Adding a three to four inch layer of mulch now beneath shrubs and trees, out to the drip line, can help stop weeds, keeps the ground more moist and feeds the plant as well. But which mulch is best?
Each type of mulch has its Pros and Cons:
Bark lasts a long time, looks nice, feeds the soil slowly, suppresses weeds. Beware of finely shredded redwood bark: the hairs can easily ignite if someone tosses in a cigarette butt.
Cocoa shells look nice, last a long time, but may be toxic to dogs.
Chipped/Shredded tree trimmings: inexpensive, feeds the soil, supresses weeds, but needs to be replaced yearly.
Pine needles: best spread at least three inches deep around acid loving plants.
Compost: Inexpensive, provides soil nutrients and improves soil structure. But weed seeds can germinate in it.
Grass Clippings: inexpensive, but should be applied when thoroughly dried. Also, clippings from weed-like grasses, such as bermudagrass, may get established in other areas. And, don't use grass clippings from a lawn that has been treated with weed killers; in particular, postemergent selective herbicides. This could harm the roots of desirable plants.
Straw: Not to be confused with alfalfa, which can germinate if used as a mulch. Keeps weeds down, retains soil moisture, adds nutrients as it breaks down. Can be bulky to transport in bales (get bale hooks!). A good mulch for walkways, too. Ruth Stout wrote entire books on the subject of using straw mulch in the garden. They're collector's items now.
Leaves: Why do you think God named them "leaves"? "Leave" 'em be, where they fall. Better yet, shred the leaves with a bagging lawn mower to create a quicker nutrient source for your flower beds and borders. They break down quickly, so leaves must be constantly added to an area.
Weed Cloth: inorganic, suppresses weeds while allowing air and water to pass through. Needs a layer of bark on top to keep it from disintegrating from sunlight. May keep soil too moist. May lead to surface rooting of plants. Pulling up weeds that are growing in weed cloth may pull up portions of the cloth as well.
Newspapers: inexpensive, suppresses weeds. Must be replaced often, needs to be secured in place.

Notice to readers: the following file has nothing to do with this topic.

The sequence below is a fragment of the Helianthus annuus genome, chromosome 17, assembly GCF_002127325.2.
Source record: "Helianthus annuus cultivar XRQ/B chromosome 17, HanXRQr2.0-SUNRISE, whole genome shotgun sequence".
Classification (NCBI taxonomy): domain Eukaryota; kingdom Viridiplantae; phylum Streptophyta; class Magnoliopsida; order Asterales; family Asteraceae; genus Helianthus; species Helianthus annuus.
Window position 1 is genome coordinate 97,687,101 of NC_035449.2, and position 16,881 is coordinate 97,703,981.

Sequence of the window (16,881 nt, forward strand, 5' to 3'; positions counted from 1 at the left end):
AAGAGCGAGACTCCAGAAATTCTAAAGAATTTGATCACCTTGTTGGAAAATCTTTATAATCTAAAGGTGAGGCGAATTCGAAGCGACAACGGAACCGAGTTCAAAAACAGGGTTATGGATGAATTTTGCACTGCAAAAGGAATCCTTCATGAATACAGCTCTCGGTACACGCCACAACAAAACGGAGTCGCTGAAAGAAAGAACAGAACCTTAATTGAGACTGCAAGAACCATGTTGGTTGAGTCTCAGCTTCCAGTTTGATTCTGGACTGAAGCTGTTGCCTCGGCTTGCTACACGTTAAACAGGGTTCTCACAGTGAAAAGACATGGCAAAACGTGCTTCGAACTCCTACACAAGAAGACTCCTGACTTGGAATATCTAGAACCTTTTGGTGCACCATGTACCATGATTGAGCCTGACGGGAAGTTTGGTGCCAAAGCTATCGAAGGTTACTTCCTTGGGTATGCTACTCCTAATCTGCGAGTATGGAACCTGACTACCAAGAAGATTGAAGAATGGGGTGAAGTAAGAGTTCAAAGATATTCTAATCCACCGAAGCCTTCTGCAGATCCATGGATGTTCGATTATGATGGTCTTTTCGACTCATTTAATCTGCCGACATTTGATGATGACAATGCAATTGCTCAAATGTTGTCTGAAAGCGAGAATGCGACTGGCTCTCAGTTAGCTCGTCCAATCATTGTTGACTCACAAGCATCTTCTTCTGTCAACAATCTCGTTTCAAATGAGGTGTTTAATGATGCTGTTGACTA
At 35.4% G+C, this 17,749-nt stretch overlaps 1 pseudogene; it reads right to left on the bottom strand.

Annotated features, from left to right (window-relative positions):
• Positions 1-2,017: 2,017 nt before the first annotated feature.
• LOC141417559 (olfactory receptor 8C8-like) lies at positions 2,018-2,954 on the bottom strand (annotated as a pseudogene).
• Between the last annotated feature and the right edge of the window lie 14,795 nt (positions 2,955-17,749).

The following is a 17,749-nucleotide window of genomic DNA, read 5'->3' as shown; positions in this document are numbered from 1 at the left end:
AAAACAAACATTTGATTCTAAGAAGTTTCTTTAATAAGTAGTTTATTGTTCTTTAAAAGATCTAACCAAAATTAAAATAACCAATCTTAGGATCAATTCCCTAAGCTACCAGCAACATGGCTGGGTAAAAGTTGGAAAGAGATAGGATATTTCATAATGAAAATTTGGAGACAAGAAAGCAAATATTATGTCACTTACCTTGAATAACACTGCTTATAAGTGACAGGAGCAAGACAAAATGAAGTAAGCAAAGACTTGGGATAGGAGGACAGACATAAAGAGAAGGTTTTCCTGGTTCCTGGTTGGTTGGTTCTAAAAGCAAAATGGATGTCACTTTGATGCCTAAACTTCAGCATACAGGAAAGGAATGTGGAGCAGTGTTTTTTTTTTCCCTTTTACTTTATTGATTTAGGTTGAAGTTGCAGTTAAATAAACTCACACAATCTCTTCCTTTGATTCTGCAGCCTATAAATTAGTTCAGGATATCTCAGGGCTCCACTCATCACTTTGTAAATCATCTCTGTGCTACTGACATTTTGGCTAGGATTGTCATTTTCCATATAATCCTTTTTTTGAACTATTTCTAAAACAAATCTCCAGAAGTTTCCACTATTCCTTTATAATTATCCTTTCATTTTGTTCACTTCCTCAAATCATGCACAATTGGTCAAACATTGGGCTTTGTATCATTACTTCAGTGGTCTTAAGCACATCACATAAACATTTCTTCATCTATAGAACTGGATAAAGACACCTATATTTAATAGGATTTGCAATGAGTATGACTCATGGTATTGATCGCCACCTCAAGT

Plastic: Suppresses weeds, but does not allow air or water to pass through. In the summer, it may raise soil temperatures too high. Hold in place with bark.
Rock: Looks good, but provides no nutrients, may raise soil temperatures too high for the plant.
Benefits of organic mulch:
• retains moisture
• keeps soil temperature constant, reducing plant stress
• suppresses weeds
• gradually increases soil organic matter
• attracts beneficial organisms that improve soil fertility and porosity.
• Mulch encourages healthier plants, reducing the needs for pesticides and fertilizers.
• protects roots and plants from mechanical injury.
• On hillsides and around homes, it suppresses the spread of brush fires.
Some cautionary notes:
• Don't pile up organic mulch around the trunks of trees and shrubs. • Keep mulch a few inches away from trunks to lessen the chances of rots and other diseases.
• Don't import someone else's problems. Avoid using as mulch any diseased plant material, including suffering tree limbs, diseased leaves, herbicide-treated lawn.
To cover an area with three inches of mulch: apply about 1 cubic yard for every 100 square feet of area.
One of the downsides of mulch: native bees will be dissuaded from nesting in mulched areas. To attract ground-dwelling native bees, keep a portion of your yard unmulched.
For a great publication about mulch, download this pdf, "The Landscapers' Guide to Mulch" from the California Integrated Waste Management Board.
And, the video!